Utopia: An inside story


CEO of the Ampilatwatja Health Clinic Dave Smith is interviewed by internationally renowned journalist John Pilger, for the film Utopia, which premieres in Australia in January 2014.

CEO of the Ampilatwatja Health Clinic Dave Smith is interviewed by internationally renowned journalist John Pilger, for the film Utopia, which premieres in Australia in January 2014.

IN JANUARY 2014, the nation’s most famous ex-pat journalist John Pilger will launch his latest film in Australia. Two years in the making, Utopia is a feature length documentary that chronicles the ongoing plight of the First Australians and their fight for justice.

The film has a number of important themes. First, it serves as a testament to the struggle of Aboriginal people, and the truth that there has been a long resistance to the effects of invasion despite mainstream Australia’s determination to sanitize its past. Second, the film lambastes Australia for its failure to not only come to grips with its brutal history, but its frequent refusal to even acknowledge it. Thirdly, the film seeks to show that very little has changed since Pilger made his first film about Aboriginal Australia – Secret Country – in 1985. Utopia shines a light on the denial of justice to Aboriginal Australians – the withholding of basic rights like treaty and self-determination – but also the denial of basic services which all Australians expect as a right of citizenry. [Read more…]

VOTE OF NO CONFIDENCE: How black Australia rejected Tony Abbott


Australian Prime Minister Tony Abbott... he wants to be the 'Prime Minister for Indigenous Affairs'.

Australian Prime Minister Tony Abbott… he wants to be the ‘Prime Minister for Indigenous Affairs’.

TONY Abbott is the new ‘Prime Minister for Indigenous Affairs’. One problem: no-one bothered to ask Aboriginal people if they even wanted him. It turns out they didn’t, if the most in-depth analysis of Aboriginal voting intentions ever conducted is anything to go by. CHRIS GRAHAM explains. [Read more…]

All roads lead to Byron, and blackfellas


The Aboriginal flag flying high at the Byron Bay Bluesfest.

The Aboriginal flag flying high at the Byron Bay Bluesfest.

MUSIC, at least for me, is an intensely personal thing. I was fortunate to be raised by parents who have a great love of music, so they made sure that my three brothers and I got a good musical education.

We all had to learn multiple instruments, we all had to join choirs, we all had to play in brass and concert bands. Most of the time, when I was forced to sit down and practice (piano, or drums, or briefly trumpet) I would have obviously rather been out riding my bike. But looking back, I’m grateful for the experience because even though I never went on to pursue music as a career, it fostered in me a strong love and appreciation that continues to grow to this day.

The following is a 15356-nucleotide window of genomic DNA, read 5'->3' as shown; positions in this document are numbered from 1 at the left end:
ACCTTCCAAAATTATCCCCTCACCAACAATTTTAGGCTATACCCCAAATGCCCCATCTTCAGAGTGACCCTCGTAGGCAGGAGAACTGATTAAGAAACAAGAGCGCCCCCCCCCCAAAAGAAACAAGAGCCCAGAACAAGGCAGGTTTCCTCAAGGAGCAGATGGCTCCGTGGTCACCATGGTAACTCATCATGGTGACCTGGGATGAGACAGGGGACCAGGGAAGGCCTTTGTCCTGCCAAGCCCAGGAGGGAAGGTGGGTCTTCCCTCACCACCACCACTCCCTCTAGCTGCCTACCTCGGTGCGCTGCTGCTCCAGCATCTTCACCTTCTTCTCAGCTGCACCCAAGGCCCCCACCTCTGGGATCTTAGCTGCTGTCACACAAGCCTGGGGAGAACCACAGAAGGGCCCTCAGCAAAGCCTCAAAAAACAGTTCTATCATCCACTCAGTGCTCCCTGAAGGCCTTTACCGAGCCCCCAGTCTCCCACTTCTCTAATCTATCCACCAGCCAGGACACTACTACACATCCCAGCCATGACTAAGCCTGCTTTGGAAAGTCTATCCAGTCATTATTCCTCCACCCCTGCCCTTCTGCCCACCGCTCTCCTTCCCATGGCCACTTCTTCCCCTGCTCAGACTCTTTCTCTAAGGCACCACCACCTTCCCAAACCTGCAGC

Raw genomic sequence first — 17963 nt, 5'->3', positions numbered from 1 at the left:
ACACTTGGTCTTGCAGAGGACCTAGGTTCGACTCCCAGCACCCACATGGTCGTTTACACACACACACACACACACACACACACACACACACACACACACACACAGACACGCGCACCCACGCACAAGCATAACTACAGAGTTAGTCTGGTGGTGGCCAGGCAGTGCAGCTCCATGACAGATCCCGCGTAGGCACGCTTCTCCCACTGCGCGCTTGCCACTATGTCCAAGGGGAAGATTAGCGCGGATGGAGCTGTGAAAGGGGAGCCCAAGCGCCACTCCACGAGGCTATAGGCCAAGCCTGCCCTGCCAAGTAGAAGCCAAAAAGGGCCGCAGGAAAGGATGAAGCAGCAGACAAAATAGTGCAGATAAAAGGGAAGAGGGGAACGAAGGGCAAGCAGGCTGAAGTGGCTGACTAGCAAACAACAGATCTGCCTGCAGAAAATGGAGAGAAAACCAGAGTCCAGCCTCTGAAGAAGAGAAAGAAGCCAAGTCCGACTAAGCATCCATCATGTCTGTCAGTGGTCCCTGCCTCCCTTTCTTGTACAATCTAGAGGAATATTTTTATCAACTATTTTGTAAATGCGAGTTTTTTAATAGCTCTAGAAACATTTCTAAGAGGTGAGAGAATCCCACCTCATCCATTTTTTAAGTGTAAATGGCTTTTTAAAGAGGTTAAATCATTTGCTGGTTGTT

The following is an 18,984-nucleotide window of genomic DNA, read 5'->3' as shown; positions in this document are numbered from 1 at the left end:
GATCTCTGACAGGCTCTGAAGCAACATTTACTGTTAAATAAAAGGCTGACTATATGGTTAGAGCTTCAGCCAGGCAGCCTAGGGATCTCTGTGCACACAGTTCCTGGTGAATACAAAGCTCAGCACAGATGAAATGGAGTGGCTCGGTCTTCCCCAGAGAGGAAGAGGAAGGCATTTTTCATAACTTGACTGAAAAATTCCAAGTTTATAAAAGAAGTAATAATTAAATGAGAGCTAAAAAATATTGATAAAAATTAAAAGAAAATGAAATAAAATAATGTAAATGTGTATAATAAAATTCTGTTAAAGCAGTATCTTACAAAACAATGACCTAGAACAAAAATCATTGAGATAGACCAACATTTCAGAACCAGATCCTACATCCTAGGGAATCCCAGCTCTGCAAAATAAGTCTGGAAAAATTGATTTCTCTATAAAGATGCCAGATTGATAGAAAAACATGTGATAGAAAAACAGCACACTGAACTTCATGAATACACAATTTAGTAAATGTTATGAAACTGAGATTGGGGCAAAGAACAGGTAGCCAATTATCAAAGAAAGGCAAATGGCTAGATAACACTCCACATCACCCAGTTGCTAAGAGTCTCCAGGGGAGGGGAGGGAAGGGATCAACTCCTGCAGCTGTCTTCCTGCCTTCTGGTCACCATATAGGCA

That’s one of the amazing things about music – it gets better with age. And that explains how, finally, I found myself at the Bluesfest in Byron Bay over the Easter break. [Read more…]

Frenetic activity, bugger-all progress: the art of bureaucracy


Old Timers town camp, on the edge of Alice Springs.

Old Timers town camp, on the edge of Alice Springs.

THERE are at least two truisms in Aboriginal affairs. The first is that the more things change, the more they stay the same. I’ll come back to that one. The second is that the road through Aboriginal affairs, while often paved with good intentions, is sometimes paved with bad ones. [Read more…]

Masons and Foster acted corruptly in Wagonga land deals, ICAC finds


THREE former members of the Wagonga Local Aboriginal Land Council have been found to have corruptly accepted cash payments in exchange for trying to push through dodgy land deals in the NSW south coast town of Narooma.

Ron Mason Snr, his daughter Vanessa Mason and Ken ‘KJ’ Foster were each found by the Independent Commission Against Corruption to have engaged in corrupt conduct over the land deals, which ran from 2005 to 2010. [Read more…]

ULLADULLA DREAMING: A brighter future in spite of the bureaucrats


THERE’S two ways you can read this story. One from the ‘glass half empty’ perspective. One from the ‘glass half full’ perspective. Shane Carriage, the CEO of the Ulladulla Local Aboriginal Land Council, is very much a glass half full kind of guy, although after battling 12 years to complete an ambitious land dealing that would provide jobs, an income and independence for his people, he’s keenly aware that what he almost ended up with was a glass neither half full nor empty, just broken. CHRIS GRAHAM reports. [Read more…]

A CAUTIONARY TALE: Land deals and brown paper bags


IF NOTHING else, the story of how a wealthy property developer came to be working with a small Far South Coast Local Aboriginal Land Council over a series of land deals that potentially would reap millions is a cautionary tale. It’s a story of rich white developers; of organized crime figures; of poor black land council officials; of corruption; of deceit; and ultimately betrayal. It’s even got a brown paper bag, full of cash. [Read more…]

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